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The epic struggle of the human experience

February 16th, 2014
05:42 PM ET

A special, extended version of Christiane Amanpour's interview with leading paleaontologist Chris Stringer at London's Natural History Museum from our program earlier in the week.

Filed under:  Climate • Imagine a World
soundoff (3 Responses)
  1. Amanpour.

    amanpour amanpour amanpour.

    February 16, 2014 at 6:39 pm | Reply
  2. H. B.

    The Neanderthal simulation he showed was not correct. Their heads were very different. They had almost no forehead at all – their head sloped sharply backward just above their VERY prominent eye ridges, which were not shown properly, either. In addition, their skulls, while they had no foreheads, the back side of the skull bulged in what is called an "occipital bun." There was none on the simulation of Neanderthal, either. On top of all that, they had no chins. Just a forward jutting jaw, like a muzzle. The rest of their bodies were not so different from today's people, but they were very robust, with barrel chests and heavy, very strong bones. They were undoubtedly very strong, though much shorter than today's people, but were still nothing to tangle with.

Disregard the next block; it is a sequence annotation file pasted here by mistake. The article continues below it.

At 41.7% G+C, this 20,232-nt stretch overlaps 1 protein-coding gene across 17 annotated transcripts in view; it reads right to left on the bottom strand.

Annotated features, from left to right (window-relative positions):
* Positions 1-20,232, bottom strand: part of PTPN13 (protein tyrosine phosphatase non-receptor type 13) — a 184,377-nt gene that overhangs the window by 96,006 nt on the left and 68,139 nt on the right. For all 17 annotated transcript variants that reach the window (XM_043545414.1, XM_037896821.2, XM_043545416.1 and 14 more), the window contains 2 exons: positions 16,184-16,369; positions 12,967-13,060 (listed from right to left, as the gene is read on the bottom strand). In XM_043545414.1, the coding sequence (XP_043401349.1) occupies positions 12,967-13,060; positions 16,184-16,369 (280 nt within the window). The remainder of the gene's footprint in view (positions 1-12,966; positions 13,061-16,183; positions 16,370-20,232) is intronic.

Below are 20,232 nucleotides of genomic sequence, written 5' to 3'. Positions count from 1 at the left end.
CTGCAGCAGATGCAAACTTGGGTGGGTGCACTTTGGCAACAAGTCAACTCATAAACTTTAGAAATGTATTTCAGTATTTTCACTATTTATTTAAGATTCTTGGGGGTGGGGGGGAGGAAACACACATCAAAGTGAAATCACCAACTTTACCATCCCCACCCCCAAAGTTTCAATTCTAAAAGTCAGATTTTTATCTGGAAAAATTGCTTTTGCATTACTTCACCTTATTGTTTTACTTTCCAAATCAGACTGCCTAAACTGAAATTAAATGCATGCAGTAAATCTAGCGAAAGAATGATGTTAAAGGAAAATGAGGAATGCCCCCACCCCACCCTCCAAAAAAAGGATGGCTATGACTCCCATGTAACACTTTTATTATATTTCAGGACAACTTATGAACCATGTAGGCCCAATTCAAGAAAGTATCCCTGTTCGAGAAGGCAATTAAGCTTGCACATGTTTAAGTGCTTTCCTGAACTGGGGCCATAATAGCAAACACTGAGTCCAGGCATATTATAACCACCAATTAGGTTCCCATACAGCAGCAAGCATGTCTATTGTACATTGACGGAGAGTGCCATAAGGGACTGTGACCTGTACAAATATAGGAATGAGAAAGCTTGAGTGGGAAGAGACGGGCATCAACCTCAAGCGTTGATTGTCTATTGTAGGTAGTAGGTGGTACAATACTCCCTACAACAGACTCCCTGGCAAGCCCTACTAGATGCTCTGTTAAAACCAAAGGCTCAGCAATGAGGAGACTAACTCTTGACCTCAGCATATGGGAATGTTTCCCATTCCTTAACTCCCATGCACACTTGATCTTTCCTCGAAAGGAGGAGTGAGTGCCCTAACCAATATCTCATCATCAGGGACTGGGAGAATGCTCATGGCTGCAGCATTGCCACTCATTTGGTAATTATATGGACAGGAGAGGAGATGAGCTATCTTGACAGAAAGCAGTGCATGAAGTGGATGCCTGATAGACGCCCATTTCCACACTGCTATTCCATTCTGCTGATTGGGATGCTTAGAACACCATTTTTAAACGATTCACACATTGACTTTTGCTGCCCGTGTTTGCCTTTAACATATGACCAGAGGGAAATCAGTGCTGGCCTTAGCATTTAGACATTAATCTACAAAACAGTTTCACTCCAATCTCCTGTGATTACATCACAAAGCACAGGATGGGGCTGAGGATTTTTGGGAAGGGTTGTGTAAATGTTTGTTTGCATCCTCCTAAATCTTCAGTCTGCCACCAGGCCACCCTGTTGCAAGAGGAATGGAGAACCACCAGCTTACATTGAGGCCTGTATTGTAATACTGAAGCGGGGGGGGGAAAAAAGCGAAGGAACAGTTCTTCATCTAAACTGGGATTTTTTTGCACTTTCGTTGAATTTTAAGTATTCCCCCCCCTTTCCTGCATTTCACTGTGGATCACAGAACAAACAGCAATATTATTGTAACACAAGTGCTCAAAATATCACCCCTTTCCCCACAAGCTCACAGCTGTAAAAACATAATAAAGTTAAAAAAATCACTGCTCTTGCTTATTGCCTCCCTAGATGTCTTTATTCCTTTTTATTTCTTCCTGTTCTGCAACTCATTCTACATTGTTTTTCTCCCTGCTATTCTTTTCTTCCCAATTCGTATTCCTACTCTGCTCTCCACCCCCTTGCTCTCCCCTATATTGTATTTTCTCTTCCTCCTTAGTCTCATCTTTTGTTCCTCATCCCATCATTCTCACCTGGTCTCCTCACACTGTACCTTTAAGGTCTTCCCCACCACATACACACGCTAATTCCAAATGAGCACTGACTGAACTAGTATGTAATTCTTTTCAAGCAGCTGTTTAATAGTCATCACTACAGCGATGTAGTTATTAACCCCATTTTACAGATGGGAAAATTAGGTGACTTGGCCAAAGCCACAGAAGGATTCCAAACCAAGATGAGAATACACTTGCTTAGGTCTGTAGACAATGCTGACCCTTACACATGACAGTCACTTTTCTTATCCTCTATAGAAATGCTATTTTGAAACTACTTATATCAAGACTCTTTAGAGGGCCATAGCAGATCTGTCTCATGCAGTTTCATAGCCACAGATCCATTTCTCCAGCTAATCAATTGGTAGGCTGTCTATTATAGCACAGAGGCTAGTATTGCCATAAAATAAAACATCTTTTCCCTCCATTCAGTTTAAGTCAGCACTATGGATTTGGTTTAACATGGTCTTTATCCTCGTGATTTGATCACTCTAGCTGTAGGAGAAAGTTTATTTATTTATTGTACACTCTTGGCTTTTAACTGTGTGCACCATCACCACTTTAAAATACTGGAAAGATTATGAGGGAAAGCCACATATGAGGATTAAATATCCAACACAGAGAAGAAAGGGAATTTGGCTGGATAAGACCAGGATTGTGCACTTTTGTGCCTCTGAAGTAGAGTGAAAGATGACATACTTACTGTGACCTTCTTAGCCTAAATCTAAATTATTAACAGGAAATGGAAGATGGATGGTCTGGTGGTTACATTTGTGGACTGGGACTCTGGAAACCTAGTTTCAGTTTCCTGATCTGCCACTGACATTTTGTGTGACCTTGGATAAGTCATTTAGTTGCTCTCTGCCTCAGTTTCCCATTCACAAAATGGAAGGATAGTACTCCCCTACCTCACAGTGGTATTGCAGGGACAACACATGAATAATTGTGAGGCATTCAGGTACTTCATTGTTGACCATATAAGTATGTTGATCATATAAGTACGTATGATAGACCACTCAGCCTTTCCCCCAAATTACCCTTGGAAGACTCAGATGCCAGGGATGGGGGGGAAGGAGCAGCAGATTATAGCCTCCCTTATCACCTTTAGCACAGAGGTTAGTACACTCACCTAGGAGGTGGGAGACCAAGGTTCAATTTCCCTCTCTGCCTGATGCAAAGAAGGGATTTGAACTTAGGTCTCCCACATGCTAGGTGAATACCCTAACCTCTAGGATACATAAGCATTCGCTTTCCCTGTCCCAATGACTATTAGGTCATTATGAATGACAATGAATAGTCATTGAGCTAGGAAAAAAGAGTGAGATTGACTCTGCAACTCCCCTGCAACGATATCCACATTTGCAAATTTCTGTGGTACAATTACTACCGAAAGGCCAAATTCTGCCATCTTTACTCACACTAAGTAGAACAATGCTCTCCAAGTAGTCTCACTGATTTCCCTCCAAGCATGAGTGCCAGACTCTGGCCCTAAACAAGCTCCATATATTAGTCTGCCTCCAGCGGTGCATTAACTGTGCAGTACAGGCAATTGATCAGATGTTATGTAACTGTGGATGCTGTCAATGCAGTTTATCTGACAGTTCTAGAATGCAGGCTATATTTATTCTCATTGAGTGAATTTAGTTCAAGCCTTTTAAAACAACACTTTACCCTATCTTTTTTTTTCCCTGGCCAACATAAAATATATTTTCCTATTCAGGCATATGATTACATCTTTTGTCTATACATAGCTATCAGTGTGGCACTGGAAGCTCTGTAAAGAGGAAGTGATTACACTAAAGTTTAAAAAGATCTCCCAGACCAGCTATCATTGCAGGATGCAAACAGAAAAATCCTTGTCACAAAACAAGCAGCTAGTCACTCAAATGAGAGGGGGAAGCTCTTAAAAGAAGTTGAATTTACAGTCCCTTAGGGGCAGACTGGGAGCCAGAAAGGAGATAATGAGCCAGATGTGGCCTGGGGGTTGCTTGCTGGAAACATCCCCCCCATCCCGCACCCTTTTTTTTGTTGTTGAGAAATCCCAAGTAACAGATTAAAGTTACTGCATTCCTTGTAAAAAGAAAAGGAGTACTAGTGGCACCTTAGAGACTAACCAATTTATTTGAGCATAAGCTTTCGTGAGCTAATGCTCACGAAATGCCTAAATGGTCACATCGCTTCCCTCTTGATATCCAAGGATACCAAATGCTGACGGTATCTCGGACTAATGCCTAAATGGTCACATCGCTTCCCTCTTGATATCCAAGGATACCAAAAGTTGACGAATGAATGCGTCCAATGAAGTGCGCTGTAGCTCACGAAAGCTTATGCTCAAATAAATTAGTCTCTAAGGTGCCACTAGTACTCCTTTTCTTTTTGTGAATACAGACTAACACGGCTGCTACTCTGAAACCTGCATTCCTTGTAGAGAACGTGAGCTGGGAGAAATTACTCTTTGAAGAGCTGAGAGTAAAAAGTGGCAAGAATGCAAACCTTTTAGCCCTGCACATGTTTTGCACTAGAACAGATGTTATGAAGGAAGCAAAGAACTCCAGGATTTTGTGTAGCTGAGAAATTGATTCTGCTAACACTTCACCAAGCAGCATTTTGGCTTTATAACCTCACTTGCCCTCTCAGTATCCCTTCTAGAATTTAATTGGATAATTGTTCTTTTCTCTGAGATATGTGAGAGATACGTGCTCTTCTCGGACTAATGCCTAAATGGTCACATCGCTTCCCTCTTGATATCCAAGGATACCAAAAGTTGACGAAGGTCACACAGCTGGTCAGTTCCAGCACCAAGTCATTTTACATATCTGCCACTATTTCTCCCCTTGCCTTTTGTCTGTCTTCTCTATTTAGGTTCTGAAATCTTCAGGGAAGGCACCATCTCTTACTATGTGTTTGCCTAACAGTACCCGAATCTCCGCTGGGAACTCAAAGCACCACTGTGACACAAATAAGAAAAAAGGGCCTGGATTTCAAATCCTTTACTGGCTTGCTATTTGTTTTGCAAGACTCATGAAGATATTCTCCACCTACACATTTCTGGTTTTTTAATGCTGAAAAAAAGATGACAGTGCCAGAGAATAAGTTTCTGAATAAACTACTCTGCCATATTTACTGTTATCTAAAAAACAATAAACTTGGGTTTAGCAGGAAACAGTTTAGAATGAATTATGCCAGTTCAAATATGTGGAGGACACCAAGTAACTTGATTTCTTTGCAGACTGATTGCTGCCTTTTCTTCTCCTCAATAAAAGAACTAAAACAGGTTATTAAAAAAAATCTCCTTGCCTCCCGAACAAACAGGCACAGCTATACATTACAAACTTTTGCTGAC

It may not be fully determined yet about their intellectual capabilities. Our brains are smaller, in terms of cubic centimeters of space inside. The Neanderthals are thought to have been just as intelligent as we are, but in a different manner. And maybe even a bit smarter, in some ways. But WE have large frontal lobes in our skulls, which accounts for our high foreheads. This part of the brain is involved in speech and inventiveness. It is what gave us enormous flexibility and the ability to innovate. Thus, we created both art and science. It is speculated that Neanderthals rear brains, which deal with sensation, memory and vision, had developed stored memories that told them everything they needed to know in order to survive, and that they inherited their memories from all the others who went before them. They would not need to create or invent, because they only needed to refer to the knowledge they were born with. This isn't proven. But since they were a very successful race, and thrived for many hundreds of thousands of years, and it could NOT have been due to their ability to learn and adapt, the theory about inherited memories would seem the only explanation of their lengthy survival. Without one or the other, they would have gone extinct rapidly.

    Surely this man knows all these things about Neanderthals, yet he treats that statue of a Neanderthal as though it were anatomically correct, especially in the head, when it was anything BUT correct.

    I have to wonder why?

    February 17, 2014 at 2:02 am | Reply
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